Resource ChallengeThe primary purpose of revising the BTNF's Forest Plan is to update our strategy for the Forest's contribution to social, economic and ecological sustainability. While science plays an important role in this process, the Forest Service's multiple-use mission depends on a complex array of trade-offs and interrelationships that are essentially a manifestation of society's values on the landscape. Identifying and prioritizing those values depends on substantive public collaboration, and shared learning among participants and agency personnel must be a key component if that collaboration is to be truly constructive. Ultimately, our goal is to promote public management of public lands through a transparent and meaningful public process. Planning the management of a National Forest is the nexus where our nation's 'grand experiment' in democracy meets the principles of sustainability in a mutually reinforcing manner.
Examples of Key Partners
- "Local voices:" Citizens of communities in the BTNF area, particularly western Wyoming, eastern Idaho and northern Utah, who attend public workshops organized by the BTNF;
- "Distant voices:" Citizens nationwide and around the world, who participate via the Web by submitting comments, reading other participants' comments, participating in an experimental web-log ("blog"), etc.
- A Cooperators' Group consisting of state agencies, county commissions, resource conservation districts, and other representatives of local/state elected officials, which meets on a parallel track with public workshops and assists the BTNF in interpreting public input as well as providing its own.
- Federally recognized tribes in the BTNF area (Eastern Shoshone/Northern Arapahoe, Shoshone-Bannock, Crow)
- Other Federal land units in the Greater Yellowstone Area, especially those that are also in various stages of management planning at present, such as Grand Teton National Park, Shoshone National Forest, and the National Elk Refuge;
- Professors Steve Daniels (Utah State Univ.) and Gregg Walker (Oregon State Univ.), who are assisting with the design and implementation of our collaborative process;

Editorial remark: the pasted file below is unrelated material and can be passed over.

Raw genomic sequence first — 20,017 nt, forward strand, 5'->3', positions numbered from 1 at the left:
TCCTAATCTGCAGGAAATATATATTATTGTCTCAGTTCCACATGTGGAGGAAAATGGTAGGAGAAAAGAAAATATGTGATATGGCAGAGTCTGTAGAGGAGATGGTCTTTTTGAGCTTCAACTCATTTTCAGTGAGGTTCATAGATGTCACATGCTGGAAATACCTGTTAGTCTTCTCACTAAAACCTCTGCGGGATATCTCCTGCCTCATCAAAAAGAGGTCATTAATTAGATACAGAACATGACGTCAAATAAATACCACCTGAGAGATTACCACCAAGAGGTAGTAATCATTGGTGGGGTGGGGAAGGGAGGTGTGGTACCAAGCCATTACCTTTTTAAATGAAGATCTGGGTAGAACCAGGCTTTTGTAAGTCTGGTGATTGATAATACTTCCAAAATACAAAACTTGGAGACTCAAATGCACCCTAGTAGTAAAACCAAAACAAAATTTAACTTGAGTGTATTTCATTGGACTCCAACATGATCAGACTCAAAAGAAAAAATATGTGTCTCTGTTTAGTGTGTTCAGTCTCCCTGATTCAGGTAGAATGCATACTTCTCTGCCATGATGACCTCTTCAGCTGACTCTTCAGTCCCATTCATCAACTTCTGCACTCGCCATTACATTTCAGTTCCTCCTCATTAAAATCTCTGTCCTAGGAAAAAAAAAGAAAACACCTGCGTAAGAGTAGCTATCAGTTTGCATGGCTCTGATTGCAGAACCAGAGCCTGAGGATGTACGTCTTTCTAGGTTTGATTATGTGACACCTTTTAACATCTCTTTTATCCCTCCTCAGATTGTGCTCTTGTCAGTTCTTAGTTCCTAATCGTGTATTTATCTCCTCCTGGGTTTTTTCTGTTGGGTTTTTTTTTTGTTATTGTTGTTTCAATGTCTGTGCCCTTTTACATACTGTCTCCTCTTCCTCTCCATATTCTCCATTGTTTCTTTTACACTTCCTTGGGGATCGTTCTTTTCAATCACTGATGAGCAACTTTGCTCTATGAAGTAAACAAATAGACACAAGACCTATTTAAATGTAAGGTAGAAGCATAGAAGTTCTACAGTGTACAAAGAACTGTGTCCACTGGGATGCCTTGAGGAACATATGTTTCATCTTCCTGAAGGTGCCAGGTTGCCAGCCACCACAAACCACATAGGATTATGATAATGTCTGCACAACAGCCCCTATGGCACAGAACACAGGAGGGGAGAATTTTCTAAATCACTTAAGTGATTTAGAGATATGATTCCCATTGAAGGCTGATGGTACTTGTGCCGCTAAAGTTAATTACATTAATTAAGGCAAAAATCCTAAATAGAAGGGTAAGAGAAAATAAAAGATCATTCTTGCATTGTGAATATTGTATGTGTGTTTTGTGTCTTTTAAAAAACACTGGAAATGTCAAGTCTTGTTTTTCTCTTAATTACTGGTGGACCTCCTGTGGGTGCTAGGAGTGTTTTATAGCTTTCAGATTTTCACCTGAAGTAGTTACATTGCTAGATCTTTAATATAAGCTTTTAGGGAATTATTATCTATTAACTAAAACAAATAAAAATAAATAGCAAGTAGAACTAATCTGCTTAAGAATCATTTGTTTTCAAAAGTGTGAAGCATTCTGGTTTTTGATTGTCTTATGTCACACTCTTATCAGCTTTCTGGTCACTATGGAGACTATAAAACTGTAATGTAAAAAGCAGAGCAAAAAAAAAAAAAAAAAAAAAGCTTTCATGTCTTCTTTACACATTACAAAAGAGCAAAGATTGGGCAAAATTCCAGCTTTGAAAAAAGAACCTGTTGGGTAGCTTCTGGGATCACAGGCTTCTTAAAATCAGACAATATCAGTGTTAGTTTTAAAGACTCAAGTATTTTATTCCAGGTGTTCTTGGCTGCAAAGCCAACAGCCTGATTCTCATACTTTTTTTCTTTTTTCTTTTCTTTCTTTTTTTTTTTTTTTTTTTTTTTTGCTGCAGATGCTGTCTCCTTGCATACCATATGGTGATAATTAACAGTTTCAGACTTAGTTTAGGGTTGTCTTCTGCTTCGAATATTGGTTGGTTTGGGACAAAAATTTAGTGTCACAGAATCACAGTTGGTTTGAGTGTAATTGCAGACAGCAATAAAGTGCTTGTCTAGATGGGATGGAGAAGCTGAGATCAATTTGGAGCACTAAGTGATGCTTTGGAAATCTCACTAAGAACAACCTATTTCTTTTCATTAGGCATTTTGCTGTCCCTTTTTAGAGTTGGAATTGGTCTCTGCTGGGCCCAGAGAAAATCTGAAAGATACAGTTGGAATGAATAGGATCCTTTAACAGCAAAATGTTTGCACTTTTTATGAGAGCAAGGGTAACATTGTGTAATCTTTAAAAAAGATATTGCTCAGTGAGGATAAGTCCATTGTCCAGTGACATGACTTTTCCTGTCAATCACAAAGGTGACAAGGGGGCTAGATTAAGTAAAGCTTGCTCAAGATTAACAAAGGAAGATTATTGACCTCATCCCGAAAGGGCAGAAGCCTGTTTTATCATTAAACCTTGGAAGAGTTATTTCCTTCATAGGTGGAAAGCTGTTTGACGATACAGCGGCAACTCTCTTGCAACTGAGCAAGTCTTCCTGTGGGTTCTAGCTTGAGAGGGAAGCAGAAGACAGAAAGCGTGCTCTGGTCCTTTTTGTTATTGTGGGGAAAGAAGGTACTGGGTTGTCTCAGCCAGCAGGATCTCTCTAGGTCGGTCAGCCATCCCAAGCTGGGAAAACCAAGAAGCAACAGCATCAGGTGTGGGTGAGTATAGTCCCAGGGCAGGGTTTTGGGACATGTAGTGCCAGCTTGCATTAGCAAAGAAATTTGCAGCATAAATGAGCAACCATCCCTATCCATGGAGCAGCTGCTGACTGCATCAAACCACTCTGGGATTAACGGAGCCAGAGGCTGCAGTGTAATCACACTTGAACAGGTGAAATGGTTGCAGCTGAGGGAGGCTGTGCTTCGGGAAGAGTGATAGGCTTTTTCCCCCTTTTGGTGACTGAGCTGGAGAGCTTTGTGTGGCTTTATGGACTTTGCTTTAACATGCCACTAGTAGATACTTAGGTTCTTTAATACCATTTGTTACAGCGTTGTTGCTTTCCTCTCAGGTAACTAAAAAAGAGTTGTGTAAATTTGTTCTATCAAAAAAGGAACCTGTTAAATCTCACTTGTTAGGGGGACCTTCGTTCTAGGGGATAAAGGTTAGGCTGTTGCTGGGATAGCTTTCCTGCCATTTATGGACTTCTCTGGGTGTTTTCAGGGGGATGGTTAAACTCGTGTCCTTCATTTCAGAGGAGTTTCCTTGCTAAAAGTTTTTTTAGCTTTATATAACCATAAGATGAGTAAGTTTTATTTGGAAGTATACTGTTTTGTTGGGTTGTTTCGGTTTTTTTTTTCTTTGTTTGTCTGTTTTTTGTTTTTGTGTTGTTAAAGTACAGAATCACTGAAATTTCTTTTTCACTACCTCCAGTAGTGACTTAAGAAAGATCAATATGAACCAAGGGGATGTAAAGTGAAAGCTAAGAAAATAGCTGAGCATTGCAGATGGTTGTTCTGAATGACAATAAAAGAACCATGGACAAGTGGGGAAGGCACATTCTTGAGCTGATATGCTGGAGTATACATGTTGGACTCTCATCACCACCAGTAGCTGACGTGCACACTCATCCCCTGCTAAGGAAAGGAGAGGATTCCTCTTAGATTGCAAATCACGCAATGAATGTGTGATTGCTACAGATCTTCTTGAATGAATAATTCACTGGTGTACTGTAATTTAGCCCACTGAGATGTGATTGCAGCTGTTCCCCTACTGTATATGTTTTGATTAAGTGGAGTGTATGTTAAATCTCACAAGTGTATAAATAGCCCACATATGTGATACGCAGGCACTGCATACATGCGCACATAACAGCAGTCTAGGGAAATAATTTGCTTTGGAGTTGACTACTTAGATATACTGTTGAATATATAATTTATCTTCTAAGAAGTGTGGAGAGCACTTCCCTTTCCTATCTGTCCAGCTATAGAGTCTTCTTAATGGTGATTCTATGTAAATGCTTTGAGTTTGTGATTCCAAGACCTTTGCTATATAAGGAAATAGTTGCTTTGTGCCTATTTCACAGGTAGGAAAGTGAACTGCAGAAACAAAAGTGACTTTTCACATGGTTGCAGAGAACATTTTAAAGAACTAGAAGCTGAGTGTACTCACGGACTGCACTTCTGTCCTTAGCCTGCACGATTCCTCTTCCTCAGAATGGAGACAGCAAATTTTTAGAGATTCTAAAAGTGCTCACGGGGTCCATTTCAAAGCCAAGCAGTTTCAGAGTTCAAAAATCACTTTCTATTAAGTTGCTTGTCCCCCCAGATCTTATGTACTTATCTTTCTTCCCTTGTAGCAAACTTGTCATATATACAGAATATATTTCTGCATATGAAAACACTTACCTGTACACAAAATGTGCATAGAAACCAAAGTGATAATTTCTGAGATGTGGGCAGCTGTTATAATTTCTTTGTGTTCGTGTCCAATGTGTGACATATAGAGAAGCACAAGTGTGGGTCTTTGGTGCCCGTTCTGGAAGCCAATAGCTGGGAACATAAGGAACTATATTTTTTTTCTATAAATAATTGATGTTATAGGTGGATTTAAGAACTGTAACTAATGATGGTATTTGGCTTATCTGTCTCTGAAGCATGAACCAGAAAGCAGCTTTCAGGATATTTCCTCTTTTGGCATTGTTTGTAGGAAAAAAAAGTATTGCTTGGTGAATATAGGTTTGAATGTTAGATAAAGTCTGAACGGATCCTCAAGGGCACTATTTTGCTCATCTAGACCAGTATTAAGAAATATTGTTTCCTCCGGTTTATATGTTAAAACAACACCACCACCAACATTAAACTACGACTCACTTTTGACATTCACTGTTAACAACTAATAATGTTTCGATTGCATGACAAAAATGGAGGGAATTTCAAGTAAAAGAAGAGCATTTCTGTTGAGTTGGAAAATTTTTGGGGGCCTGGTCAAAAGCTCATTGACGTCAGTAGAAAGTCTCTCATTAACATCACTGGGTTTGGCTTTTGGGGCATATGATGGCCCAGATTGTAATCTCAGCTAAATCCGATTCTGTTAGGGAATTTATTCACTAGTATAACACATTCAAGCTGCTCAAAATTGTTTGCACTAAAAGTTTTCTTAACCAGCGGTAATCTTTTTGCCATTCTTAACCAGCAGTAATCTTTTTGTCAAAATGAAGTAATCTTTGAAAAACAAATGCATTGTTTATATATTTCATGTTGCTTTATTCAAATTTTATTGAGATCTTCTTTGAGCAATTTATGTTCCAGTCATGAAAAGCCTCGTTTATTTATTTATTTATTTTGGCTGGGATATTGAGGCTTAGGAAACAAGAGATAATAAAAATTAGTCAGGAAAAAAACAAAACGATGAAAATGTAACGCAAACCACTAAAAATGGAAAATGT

- The Nature Conservancy provides assistance in evaluating long-term ecological sustainability;
- The State of Wyoming provides assistance in evaluating key socioeconomic conditions and trends;
- Other organizations and institutions are collaborating with BTNF's Plan Revision in a variety of ways.
Results and AccomplishmentsSo far, we have completed a first-round of collaboration focused on identifying Desired Conditions, which are thought of as the elements of social, economic and ecological sustainability that are most important on the Bridger-Teton N.F. These Desired Conditions represent the attributes toward which the land should be managed. Subsequent rounds of collaboration will focus on identifying meaningful measures of progress toward these Desired Conditions (Criteria & Indicators), followed by collaborative evaluation of current conditions to identify those elements of the current management plan that have the greates need for change. This sets the stage for a series of workshops in which we work together to find a way to make better progress toward Desired Conditions, by considering: 1.) which Desired Conditions should apply to various parts of the Forest; 2.) what uses are suitable for those Desired Conditions in those places; 3.) what guidelines must be placed on such uses in order to ensure that htey remain compatible with those Desired Conditions; and 4.) what measurable objectives we should expect to achieve as indicators of progress toward sustainability, which works as a set of assumptions on which to base adaptive management as the revised Plan is implemented.
The transparent, pre-decisional, and shared-learning approach of our collaborative process is a new way for the Forest Service to think about and implement public involvement. By involving the public in this way, there is greater shared ownership of the product of the process, which decreases the likelihood of litigation and increases the public's and agency's commitment to effectively implement the revised Plan.